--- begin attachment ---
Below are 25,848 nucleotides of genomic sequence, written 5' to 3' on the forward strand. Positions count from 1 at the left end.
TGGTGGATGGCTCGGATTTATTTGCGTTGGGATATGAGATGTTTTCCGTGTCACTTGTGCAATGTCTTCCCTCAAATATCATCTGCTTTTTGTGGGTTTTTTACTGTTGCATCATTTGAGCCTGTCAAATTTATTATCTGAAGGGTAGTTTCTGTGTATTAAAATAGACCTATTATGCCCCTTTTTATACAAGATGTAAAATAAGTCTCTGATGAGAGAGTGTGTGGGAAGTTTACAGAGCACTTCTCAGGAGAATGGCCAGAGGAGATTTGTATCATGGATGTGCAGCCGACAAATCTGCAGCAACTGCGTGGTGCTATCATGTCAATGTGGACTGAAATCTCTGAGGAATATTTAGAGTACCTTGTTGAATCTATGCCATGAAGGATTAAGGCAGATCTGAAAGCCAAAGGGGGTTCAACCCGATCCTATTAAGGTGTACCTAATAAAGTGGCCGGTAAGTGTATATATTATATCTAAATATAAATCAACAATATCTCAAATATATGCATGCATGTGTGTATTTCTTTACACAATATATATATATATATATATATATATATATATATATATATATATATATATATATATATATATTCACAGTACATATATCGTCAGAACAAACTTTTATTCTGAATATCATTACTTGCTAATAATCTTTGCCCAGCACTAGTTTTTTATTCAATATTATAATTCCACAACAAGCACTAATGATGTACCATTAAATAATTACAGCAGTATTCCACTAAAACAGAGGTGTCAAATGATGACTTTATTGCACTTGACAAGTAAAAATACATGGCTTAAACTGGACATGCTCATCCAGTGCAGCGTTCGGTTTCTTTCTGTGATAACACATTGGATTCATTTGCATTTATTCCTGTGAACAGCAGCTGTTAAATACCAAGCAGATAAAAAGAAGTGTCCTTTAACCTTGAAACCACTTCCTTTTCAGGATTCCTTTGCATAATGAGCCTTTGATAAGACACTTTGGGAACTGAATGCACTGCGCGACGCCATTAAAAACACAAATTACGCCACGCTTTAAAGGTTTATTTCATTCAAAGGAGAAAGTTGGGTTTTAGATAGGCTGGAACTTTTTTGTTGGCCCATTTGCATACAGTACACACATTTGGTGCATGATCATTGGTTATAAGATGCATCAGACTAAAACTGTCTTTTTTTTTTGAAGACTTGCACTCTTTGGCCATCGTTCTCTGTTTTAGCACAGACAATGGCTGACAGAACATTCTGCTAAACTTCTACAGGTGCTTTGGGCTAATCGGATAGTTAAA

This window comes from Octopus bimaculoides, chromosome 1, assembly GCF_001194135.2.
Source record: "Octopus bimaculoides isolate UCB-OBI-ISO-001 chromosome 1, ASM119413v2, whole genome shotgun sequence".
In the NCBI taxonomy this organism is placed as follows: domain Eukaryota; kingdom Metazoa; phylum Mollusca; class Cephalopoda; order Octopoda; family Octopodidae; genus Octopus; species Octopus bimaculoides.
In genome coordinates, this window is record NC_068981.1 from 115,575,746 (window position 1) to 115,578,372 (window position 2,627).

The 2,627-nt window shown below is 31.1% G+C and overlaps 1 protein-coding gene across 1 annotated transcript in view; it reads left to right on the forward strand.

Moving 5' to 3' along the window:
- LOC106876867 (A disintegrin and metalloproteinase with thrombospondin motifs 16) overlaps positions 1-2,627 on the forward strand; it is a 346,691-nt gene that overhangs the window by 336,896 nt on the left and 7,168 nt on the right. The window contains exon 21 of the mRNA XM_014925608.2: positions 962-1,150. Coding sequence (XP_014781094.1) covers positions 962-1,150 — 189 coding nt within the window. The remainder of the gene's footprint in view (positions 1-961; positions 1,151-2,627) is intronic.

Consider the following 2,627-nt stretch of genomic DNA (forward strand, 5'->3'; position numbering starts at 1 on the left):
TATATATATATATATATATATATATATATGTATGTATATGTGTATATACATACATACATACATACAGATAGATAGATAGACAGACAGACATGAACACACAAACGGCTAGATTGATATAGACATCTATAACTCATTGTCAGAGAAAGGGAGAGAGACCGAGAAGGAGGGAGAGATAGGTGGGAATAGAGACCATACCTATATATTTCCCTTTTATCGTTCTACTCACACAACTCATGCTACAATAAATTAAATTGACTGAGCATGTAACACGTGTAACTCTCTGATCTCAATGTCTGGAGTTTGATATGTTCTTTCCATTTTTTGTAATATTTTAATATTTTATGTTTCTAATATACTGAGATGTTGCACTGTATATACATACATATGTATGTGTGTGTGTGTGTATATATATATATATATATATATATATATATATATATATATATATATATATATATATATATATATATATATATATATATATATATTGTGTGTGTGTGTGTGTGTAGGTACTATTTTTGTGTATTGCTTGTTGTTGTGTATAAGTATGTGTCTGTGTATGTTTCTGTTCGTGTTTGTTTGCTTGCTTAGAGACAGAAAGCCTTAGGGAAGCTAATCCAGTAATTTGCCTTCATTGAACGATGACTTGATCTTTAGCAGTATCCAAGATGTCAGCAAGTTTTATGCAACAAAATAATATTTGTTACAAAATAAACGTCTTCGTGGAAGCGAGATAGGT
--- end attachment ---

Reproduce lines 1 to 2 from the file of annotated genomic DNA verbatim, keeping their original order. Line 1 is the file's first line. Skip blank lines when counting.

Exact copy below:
Below are 25,848 nucleotides of genomic sequence, written 5' to 3' on the forward strand. Positions count from 1 at the left end.
TGGTGGATGGCTCGGATTTATTTGCGTTGGGATATGAGATGTTTTCCGTGTCACTTGTGCAATGTCTTCCCTCAAATATCATCTGCTTTTTGTGGGTTTTTTACTGTTGCATCATTTGAGCCTGTCAAATTTATTATCTGAAGGGTAGTTTCTGTGTATTAAAATAGACCTATTATGCCCCTTTTTATACAAGATGTAAAATAAGTCTCTGATGAGAGAGTGTGTGGGAAGTTTACAGAGCACTTCTCAGGAGAATGGCCAGAGGAGATTTGTATCATGGATGTGCAGCCGACAAATCTGCAGCAACTGCGTGGTGCTATCATGTCAATGTGGACTGAAATCTCTGAGGAATATTTAGAGTACCTTGTTGAATCTATGCCATGAAGGATTAAGGCAGATCTGAAAGCCAAAGGGGGTTCAACCCGATCCTATTAAGGTGTACCTAATAAAGTGGCCGGTAAGTGTATATATTATATCTAAATATAAATCAACAATATCTCAAATATATGCATGCATGTGTGTATTTCTTTACACAATATATATATATATATATATATATATATATATATATATATATATATATATATATATATATATTCACAGTACATATATCGTCAGAACAAACTTTTATTCTGAATATCATTACTTGCTAATAATCTTTGCCCAGCACTAGTTTTTTATTCAATATTATAATTCCACAACAAGCACTAATGATGTACCATTAAATAATTACAGCAGTATTCCACTAAAACAGAGGTGTCAAATGATGACTTTATTGCACTTGACAAGTAAAAATACATGGCTTAAACTGGACATGCTCATCCAGTGCAGCGTTCGGTTTCTTTCTGTGATAACACATTGGATTCATTTGCATTTATTCCTGTGAACAGCAGCTGTTAAATACCAAGCAGATAAAAAGAAGTGTCCTTTAACCTTGAAACCACTTCCTTTTCAGGATTCCTTTGCATAATGAGCCTTTGATAAGACACTTTGGGAACTGAATGCACTGCGCGACGCCATTAAAAACACAAATTACGCCACGCTTTAAAGGTTTATTTCATTCAAAGGAGAAAGTTGGGTTTTAGATAGGCTGGAACTTTTTTGTTGGCCCATTTGCATACAGTACACACATTTGGTGCATGATCATTGGTTATAAGATGCATCAGACTAAAACTGTCTTTTTTTTTTGAAGACTTGCACTCTTTGGCCATCGTTCTCTGTTTTAGCACAGACAATGGCTGACAGAACATTCTGCTAAACTTCTACAGGTGCTTTGGGCTAATCGGATAGTTAAA